Brother of John S. Ficklin
1830: purchased land in the current Lawrence county seat of Jackson with improvements including buildings and a grist mill.
1831, John and Thompson became partners in a mercantile business in Jackson, Arkansas
On April 12, 1835 an advertisement in the Arkansas Gazette dissolves a business partnership between Thompson and Charles Rapley in Little Rock, showing the connection rural Arkansan merchants had with surrounding cities and hubs of commerce. Thompson dies one month later of cholera in New Orleans, leaving one-third of his estate to John and the rest to his widow, Mariah. Ficklin’s relationship with Thompson’s widow is significant because she marries Archibald Yell, the future governor of Arkansas on July 7, 1836.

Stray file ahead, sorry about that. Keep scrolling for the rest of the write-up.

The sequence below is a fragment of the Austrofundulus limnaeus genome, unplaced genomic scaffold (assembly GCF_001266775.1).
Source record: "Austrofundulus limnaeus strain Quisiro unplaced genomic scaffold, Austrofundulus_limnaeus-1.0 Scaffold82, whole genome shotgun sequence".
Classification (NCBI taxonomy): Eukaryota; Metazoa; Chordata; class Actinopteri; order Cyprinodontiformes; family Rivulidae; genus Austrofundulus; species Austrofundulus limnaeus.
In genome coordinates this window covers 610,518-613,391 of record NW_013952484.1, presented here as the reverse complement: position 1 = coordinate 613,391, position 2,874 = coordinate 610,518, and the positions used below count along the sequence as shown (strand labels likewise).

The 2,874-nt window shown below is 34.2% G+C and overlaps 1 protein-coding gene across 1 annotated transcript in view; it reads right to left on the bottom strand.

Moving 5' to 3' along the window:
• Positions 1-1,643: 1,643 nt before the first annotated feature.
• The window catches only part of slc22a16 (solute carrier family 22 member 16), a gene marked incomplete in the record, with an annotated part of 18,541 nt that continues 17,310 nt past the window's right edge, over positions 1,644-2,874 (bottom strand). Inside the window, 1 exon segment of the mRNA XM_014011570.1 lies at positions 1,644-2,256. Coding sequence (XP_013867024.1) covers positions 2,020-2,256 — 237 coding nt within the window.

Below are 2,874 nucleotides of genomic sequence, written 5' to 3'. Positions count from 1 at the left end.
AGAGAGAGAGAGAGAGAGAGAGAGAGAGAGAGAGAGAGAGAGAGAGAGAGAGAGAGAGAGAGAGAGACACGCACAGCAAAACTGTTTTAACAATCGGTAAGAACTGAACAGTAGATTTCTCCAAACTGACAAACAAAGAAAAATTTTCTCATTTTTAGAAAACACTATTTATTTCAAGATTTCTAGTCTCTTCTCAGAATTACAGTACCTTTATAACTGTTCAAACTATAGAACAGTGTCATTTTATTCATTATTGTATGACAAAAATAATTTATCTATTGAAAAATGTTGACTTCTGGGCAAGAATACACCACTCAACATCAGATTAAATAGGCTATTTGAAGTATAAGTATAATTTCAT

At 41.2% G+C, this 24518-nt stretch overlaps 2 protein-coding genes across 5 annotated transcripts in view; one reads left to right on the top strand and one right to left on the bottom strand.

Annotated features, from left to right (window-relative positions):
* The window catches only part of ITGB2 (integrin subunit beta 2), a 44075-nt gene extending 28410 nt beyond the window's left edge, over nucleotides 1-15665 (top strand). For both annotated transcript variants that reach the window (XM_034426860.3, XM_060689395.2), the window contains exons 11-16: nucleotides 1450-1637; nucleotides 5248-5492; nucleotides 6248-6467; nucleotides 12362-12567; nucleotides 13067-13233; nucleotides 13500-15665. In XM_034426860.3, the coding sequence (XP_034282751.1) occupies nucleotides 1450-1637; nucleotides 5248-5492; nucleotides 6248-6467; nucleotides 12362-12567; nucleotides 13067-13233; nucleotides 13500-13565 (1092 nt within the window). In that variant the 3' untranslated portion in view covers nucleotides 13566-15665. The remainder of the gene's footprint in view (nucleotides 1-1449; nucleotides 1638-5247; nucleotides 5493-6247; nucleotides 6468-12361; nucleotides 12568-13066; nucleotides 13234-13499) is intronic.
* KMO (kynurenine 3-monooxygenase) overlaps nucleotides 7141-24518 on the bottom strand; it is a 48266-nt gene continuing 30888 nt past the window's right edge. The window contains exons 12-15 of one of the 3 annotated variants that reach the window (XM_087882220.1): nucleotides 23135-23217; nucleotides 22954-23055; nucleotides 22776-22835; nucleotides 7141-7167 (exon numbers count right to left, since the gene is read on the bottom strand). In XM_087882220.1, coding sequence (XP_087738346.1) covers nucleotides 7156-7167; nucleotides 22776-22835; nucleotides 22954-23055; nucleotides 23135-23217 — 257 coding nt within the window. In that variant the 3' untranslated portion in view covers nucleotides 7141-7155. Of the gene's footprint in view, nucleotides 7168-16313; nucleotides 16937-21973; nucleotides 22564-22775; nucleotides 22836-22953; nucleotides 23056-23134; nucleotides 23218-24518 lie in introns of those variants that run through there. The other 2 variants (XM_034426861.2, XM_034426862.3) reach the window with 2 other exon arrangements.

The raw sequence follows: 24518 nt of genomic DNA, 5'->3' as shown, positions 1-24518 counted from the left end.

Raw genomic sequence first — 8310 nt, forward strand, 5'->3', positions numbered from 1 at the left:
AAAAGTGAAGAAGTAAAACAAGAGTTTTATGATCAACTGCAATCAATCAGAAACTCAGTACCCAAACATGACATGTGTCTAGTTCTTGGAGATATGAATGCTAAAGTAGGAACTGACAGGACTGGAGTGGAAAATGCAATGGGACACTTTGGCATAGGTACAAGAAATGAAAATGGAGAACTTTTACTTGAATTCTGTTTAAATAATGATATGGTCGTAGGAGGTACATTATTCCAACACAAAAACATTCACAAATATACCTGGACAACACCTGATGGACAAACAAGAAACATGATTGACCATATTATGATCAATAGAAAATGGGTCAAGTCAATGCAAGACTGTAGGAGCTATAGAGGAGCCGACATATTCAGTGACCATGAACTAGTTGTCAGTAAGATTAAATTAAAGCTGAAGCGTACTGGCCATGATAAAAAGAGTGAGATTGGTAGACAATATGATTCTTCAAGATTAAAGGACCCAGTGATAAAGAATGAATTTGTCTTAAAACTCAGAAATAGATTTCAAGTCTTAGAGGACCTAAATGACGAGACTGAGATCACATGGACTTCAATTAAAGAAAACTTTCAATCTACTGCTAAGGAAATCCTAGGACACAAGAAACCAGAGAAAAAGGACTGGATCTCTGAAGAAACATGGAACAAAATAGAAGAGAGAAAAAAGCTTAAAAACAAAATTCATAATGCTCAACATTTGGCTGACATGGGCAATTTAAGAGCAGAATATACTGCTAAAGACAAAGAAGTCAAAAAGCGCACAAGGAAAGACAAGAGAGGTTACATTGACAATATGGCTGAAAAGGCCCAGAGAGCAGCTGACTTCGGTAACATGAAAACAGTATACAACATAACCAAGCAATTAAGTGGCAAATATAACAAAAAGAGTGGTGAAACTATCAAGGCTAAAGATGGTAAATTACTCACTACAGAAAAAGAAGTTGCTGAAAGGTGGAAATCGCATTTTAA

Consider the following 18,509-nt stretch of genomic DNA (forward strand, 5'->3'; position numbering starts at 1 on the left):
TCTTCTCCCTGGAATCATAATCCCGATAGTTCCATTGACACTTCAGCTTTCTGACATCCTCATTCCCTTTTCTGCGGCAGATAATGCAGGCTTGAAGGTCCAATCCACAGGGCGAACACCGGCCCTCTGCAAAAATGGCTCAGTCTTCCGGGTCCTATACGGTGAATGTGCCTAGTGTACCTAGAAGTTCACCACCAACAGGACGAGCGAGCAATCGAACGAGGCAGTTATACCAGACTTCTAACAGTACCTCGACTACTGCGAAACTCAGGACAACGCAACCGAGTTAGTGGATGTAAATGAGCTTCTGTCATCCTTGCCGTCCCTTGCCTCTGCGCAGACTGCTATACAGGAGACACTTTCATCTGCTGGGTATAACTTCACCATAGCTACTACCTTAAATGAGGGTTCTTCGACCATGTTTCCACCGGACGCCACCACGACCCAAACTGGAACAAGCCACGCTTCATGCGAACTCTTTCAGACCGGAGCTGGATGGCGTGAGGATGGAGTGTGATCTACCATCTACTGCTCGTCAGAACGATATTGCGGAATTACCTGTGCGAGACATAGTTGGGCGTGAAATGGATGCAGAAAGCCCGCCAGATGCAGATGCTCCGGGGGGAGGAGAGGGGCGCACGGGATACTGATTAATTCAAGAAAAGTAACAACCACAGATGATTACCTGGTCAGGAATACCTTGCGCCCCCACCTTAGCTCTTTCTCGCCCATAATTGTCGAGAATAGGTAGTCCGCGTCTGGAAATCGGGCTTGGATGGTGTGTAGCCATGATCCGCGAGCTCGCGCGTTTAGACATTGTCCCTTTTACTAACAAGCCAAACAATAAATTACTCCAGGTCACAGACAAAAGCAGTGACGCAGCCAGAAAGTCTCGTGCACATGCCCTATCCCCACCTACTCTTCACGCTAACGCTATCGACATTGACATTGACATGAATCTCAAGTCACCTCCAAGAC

Lawrence County Circuit Clerk, Lawrence County Land Deed Book D: 1825-1826, Lawrence County Courthouse: County Circuit Clerk Office, Walnut Ridge, Arkansas, 154.
Arkansas Gazette, June 20, 1832; John S. Ficklin Probate File, Lawrence County Records: Loose Probate Records, Names: Dowell (part) – Fetcher (part). Roll MFNE 0309, Arkansas History Commission: Northeast Arkansas Regional Archives, Powhatan, Arkansas.
Arkansas Gazette, April 12, 1835.
Thompson H. Ficklin Will, Lawrence County Records: Probate Records: Wills, Book “C” 1834-0858. Roll MFNE 0260, Arkansas History Commission: Northeast Arkansas Regional Archives, Powhatan, Arkansas: 27.
Arkansas Gazette, July 19, 1836; James Logan Morgan, Marriage Records of Lawrence County, Arkansas 1820-1850[Conway: Arkansas Research, 2000], 38; Melinda Meek, “The Life of Archibald Yell,” Arkansas Historical Quarterly 26, No. 2 (Summer 1967): 167.